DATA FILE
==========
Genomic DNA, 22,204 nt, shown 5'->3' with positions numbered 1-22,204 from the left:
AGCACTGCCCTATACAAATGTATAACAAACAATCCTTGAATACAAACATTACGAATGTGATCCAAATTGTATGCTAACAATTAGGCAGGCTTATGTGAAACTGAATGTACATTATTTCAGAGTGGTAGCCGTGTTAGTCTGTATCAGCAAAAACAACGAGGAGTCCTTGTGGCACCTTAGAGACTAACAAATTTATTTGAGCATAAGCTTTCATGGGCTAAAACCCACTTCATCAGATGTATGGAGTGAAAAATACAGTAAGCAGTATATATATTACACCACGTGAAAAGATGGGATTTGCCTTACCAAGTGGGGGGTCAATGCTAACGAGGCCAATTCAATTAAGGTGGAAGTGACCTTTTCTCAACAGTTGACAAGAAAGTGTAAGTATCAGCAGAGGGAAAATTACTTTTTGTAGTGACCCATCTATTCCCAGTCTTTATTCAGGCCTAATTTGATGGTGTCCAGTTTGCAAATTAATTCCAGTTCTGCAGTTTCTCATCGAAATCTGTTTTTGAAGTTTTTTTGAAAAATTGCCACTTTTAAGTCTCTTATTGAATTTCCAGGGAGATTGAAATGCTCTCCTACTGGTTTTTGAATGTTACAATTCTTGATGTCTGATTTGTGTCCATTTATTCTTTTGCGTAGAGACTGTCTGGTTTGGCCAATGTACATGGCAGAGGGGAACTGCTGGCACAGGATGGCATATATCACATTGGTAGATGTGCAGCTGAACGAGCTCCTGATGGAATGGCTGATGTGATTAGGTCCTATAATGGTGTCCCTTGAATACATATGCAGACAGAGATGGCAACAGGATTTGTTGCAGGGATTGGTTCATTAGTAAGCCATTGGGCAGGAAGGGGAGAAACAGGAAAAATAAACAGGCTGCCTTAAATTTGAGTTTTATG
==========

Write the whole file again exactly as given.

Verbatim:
Genomic DNA, 22,204 nt, shown 5'->3' with positions numbered 1-22,204 from the left:
AGCACTGCCCTATACAAATGTATAACAAACAATCCTTGAATACAAACATTACGAATGTGATCCAAATTGTATGCTAACAATTAGGCAGGCTTATGTGAAACTGAATGTACATTATTTCAGAGTGGTAGCCGTGTTAGTCTGTATCAGCAAAAACAACGAGGAGTCCTTGTGGCACCTTAGAGACTAACAAATTTATTTGAGCATAAGCTTTCATGGGCTAAAACCCACTTCATCAGATGTATGGAGTGAAAAATACAGTAAGCAGTATATATATTACACCACGTGAAAAGATGGGATTTGCCTTACCAAGTGGGGGGTCAATGCTAACGAGGCCAATTCAATTAAGGTGGAAGTGACCTTTTCTCAACAGTTGACAAGAAAGTGTAAGTATCAGCAGAGGGAAAATTACTTTTTGTAGTGACCCATCTATTCCCAGTCTTTATTCAGGCCTAATTTGATGGTGTCCAGTTTGCAAATTAATTCCAGTTCTGCAGTTTCTCATCGAAATCTGTTTTTGAAGTTTTTTTGAAAAATTGCCACTTTTAAGTCTCTTATTGAATTTCCAGGGAGATTGAAATGCTCTCCTACTGGTTTTTGAATGTTACAATTCTTGATGTCTGATTTGTGTCCATTTATTCTTTTGCGTAGAGACTGTCTGGTTTGGCCAATGTACATGGCAGAGGGGAACTGCTGGCACAGGATGGCATATATCACATTGGTAGATGTGCAGCTGAACGAGCTCCTGATGGAATGGCTGATGTGATTAGGTCCTATAATGGTGTCCCTTGAATACATATGCAGACAGAGATGGCAACAGGATTTGTTGCAGGGATTGGTTCATTAGTAAGCCATTGGGCAGGAAGGGGAGAAACAGGAAAAATAAACAGGCTGCCTTAAATTTGAGTTTTATG